COMACCHIO: to be discovered
some suggestions for a visit to Comacchio
With fifty kilometers by car and in forty minutes from our Hotel Annunziata it is possible to reach Comacchio, a town 3 kilometers from the Adriatic Sea, in the Po Delta. Comacchio, the “little Venice”, built on the union of thirteen small islands formed by the intersection of the mouth of the Po di Primaro with the sea, had to orient its development on the water element. Comacchio’s Saltern, a protected area that protects about 600 hectares of saltern, which since 1984 is no longer used for the production of salt is therefore to visit. In fact, since ancient times the area of Comacchio has been a great supplier of salt for all of northern Italy, but probably the location of modern saltern was not the same as today; the fauna of the saltern is very varied and includes mainly birds and is home to the only nesting population of pink flamingos in central and northern Italy.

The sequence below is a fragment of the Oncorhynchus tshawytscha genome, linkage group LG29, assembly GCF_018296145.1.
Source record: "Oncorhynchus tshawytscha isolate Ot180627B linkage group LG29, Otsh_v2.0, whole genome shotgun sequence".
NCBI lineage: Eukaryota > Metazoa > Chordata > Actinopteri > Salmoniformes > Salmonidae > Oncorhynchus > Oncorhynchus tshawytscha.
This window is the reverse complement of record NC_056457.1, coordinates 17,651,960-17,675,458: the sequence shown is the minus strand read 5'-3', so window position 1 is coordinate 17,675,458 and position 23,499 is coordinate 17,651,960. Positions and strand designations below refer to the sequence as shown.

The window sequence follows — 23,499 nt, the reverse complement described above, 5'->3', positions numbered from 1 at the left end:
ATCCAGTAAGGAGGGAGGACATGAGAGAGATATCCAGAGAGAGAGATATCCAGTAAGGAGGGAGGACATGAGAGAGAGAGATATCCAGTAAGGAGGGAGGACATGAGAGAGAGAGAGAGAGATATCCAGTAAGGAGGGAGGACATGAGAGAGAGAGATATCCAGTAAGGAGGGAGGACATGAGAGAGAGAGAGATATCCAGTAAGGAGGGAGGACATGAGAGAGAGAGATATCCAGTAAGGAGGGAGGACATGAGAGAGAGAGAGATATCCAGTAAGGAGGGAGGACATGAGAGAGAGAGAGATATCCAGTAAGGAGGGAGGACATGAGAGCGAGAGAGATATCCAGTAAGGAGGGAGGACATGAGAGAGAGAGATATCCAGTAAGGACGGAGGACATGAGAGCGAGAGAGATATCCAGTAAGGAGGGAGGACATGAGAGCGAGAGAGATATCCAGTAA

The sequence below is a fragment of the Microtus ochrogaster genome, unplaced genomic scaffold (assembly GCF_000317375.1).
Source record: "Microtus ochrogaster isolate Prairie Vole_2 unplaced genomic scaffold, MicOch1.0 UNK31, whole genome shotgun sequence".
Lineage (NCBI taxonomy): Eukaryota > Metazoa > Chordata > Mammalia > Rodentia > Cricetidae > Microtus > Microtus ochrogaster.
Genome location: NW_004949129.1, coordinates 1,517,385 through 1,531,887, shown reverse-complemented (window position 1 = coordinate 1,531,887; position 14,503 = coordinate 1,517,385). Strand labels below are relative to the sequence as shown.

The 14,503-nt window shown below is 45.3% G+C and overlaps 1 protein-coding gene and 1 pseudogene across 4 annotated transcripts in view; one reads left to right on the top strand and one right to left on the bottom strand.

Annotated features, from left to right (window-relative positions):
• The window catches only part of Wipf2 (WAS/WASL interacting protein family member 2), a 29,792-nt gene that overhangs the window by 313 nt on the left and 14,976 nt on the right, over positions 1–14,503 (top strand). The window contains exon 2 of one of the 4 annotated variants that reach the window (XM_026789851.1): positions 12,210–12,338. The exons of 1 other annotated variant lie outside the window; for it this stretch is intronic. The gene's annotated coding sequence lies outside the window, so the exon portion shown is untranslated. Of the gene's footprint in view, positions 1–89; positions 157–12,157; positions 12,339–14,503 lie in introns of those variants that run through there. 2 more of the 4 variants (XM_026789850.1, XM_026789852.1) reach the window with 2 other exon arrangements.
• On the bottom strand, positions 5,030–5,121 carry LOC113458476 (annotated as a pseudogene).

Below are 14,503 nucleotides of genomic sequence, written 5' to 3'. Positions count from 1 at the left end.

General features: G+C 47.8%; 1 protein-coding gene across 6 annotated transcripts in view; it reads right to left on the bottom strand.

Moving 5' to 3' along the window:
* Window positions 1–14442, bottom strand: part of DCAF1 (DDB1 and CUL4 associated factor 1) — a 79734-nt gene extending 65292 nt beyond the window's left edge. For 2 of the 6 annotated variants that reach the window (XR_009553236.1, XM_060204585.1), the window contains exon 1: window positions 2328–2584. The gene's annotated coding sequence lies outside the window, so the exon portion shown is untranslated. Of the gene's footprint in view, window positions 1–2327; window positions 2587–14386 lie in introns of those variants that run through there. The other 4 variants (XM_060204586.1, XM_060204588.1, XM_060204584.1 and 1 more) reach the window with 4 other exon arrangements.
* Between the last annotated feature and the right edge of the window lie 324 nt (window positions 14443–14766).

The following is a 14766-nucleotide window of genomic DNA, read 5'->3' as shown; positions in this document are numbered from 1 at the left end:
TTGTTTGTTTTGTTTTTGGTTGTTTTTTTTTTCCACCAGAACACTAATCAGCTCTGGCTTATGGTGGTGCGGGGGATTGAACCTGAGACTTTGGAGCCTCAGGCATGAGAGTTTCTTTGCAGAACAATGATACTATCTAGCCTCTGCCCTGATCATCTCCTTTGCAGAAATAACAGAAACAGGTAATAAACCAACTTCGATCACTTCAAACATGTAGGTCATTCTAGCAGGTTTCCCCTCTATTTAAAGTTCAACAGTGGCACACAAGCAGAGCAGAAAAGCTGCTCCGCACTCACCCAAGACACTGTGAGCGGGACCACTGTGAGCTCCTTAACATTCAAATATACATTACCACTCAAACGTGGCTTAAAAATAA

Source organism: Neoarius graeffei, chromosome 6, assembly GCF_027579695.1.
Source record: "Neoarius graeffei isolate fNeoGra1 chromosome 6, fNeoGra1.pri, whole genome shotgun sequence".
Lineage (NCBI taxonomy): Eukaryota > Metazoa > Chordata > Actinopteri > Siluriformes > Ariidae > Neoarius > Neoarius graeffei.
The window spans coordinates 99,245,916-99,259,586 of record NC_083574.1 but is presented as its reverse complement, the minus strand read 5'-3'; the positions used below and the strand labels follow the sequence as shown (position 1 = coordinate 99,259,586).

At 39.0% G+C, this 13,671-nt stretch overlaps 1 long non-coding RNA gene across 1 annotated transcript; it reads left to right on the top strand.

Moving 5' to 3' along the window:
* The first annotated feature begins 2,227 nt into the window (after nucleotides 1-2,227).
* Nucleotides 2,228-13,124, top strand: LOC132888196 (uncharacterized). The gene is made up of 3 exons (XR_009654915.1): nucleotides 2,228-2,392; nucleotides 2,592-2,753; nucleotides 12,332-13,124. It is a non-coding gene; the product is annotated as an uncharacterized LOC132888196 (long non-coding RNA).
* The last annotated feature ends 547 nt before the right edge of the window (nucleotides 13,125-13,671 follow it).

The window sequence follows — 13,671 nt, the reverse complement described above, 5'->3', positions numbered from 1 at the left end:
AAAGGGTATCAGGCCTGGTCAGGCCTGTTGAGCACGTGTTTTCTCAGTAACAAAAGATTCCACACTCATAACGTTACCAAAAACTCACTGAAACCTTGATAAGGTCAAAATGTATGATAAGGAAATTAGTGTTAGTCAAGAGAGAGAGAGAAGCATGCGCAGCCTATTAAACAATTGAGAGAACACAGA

Testimony of the seafaring activity is also the Antica Pescheria, a beautiful 17th century building, now home to the daily fish market. Important historical buildings are the ancient Cathedral of San Cassiano, the Loggia del Grano and the Clock Tower. From the Ponte degli Sbirri you can enjoy the most beautiful view: on one side the Ancient Hospital of the Sick on the other the nineteenth-century Palazzo Bellini and the famous Trepponti bridge, symbol of Comacchio. From the Capuchin Portico, which leads to the Sanctuary of Santa Maria in Aula Regia, you enter the ancient Manifattura dei Marinati, perfectly restored and back into operation, where you can visit the “Fire Room”, with 12 fireplaces for cooking on the spit of eels.
The Delta Antico Museum is not to be missed.It is housed in the Hospital of the Sick, the work of the Ferrarese architect Antonio Foschini, which houses a collection of about 2000 artifacts from both the protohistoric and the Spinetic epochs – the city of Spina a few kilometers from Comacchio was a Etruscan port which traded with Greece – which dates back to Roman and medieval times; Also on display is the cargo of the Fortuna Maris, a merchant ship from the imperial era that re-emerged in 1981.
Who better then Riccardo Rescazzi (347 7262449), “among the first to qualify as an environmental guide in Comacchio, and creator of night ‘full moon’ canoe tours” to guide you at the discovery of these splendid territories? Riccardo is the ideal candidate, being a native of the Po Delta, a territory he loves.